David Macaray, an LA playwright and author (“It’s Never Been Easy: Essays on Modern Labor”), was a former labor union rep. He can be reached at dmacaray@earthlink.net

David Macaray is a playwright and author. His newest book is “Nightshift: 270 Factory Stories.” He can be reached at dmacaray@gmail.com

Weekend Edition
April 29, 2016
Friday - Sunday
Andrew Levine
What is the Democratic Party Good For? Absolutely Nothing
Roberto J. González – David Price
Anthropologists Marshalling History: the American Anthropological Association’s Vote on the Academic Boycott of Israeli Institutions
Robert Jacobs
Hanford, Not Fukushima, is the Big Radiological Threat to the West Coast
Ismael Hossein-Zadeh
US Presidential Election: Beyond Lesser Evilism
Dave Lindorff
The Push to Make Sanders the Green Party’s Candidate
Ian Fairlie
Chernobyl’s Ongoing Toll: 40,000 More Cancer Deaths?
Pete Dolack
Verizon Sticks it to its Workers Because $45 Billion isn’t Enough
Richard Falk
If Obama Visits Hiroshima
Margaret Kimberley
Dishonoring Harriet Tubman
Deepak Tripathi
The United States, Britain and the European Union
Peter Linebaugh
Marymount, Haymarket, Marikana: a Brief Note Towards ‘Completing’ May Day
Eva Golinger
My Country, My Love: a Conversation with Gerardo and Adriana of the Cuban Five
Moshe Adler
May Day: a Trade Agreement to Unite Third World and American Workers
Vijay Prashad
Political Violence in Honduras
Paul Krane
Where Gun Control Ought to Start: Disarming the Police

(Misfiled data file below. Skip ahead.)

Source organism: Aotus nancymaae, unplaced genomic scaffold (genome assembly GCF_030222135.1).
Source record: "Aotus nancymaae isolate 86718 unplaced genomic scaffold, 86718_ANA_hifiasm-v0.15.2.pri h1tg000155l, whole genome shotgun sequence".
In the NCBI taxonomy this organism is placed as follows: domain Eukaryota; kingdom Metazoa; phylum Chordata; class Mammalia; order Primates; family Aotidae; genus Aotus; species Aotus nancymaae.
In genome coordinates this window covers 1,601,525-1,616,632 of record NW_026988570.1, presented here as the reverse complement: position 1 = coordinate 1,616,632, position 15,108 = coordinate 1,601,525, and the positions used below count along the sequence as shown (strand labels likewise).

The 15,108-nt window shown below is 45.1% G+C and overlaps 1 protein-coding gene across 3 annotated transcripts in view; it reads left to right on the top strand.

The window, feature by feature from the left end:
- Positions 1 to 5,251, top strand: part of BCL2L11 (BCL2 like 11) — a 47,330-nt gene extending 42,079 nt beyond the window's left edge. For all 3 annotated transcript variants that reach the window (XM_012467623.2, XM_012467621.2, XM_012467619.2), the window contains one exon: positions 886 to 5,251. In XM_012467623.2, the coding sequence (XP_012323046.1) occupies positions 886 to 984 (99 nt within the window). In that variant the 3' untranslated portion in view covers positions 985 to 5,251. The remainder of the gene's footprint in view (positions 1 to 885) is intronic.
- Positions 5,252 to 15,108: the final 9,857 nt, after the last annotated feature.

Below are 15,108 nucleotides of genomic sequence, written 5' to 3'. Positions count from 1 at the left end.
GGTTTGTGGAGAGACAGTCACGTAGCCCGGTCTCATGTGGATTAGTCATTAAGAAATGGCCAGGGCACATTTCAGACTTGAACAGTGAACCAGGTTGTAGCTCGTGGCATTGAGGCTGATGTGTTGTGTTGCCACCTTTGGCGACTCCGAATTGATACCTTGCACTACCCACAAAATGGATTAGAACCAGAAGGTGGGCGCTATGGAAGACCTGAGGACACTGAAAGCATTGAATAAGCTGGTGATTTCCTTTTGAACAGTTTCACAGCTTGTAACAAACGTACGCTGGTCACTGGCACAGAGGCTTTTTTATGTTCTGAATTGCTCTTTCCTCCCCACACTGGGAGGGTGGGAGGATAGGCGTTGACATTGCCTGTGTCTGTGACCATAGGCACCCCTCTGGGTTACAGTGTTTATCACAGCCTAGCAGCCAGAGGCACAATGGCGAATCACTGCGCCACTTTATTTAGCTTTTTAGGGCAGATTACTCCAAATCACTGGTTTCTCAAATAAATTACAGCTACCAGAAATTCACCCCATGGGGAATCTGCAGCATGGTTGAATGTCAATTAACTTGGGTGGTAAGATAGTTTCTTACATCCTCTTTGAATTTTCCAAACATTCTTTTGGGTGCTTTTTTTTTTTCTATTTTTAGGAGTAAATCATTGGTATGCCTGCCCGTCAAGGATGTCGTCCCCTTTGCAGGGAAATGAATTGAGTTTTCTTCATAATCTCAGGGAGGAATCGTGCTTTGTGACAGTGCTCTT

David Anderson
Al Jazeera America: Goodbye to All That Jazz
Rob Hager
Platform Perversity: More From the Campaign That Can’t Strategize
Pat Williams
FDR in Montana
Dave Marsh
Every Day I Read the Book (the Best Music Books of the Last Year)
David Rosen
Job Satisfaction Under Perpetual Stagnation
John Feffer
Big Oil isn’t Going Down Without a Fight
Murray Dobbin
The Canadian / Saudi Arms Deal: More Than Meets the Eye?
Gary Engler
The Devil Capitalism
Brian Cloughley
Is Washington Preparing for War Against Russia?
Manuel E. Yepe
The Big Lies and the Small Lies
Robert Fantina
Vice Presidents, Candidates and History
Mel Gurtov
Sanctions and Defiance in North Korea
Howard Lisnoff
Still the Litmus Test of Worth
Dean Baker
Big Business and the Overtime Rule: Irrational Complaints
Ulrich Heyden
Crimea as a Paradise for High-Class Tourism?
Ramzy Baroud
Did the Arabs Betray Palestine? – A Schism between the Ruling Classes and the Wider Society
Halyna Mokrushyna
The War on Ukrainian Scientists
Joseph Natoli
Who’s the Better Neoliberal?
Ron Jacobs
The Battle at Big Brown: Joe Allen’s The Package King
Wahid Azal
Class Struggle and Westoxication in Pahlavi Iran: a Review of the Iranian Series ‘Shahrzad’
David Crisp
After All These Years, Newspapers Still Needed
Graham Peebles
Hungry and Frightened: Famine in Ethiopia 2016
Robert Koehler
Opening the Closed Political Culture
Missy Comley Beattie
Waves of Nostalgia
Thomas Knapp
The Problem with Donald Trump’s Version of “America First”
Georgina Downs
Hillsborough and Beyond: Establishment Cover Ups, Lies & Corruption
Jeffrey St. Clair
Groove on the Tracks: the Magic Left Hand of Red Garland
Ben Debney
Kush Zombies: QELD’s Hat Tip to Old School Hip Hop
Charles R. Larson
Moby Dick on Steroids?
David Yearsley
Miles Davis: Ace of Baseness
FacebookTwitterGoogle+RedditEmail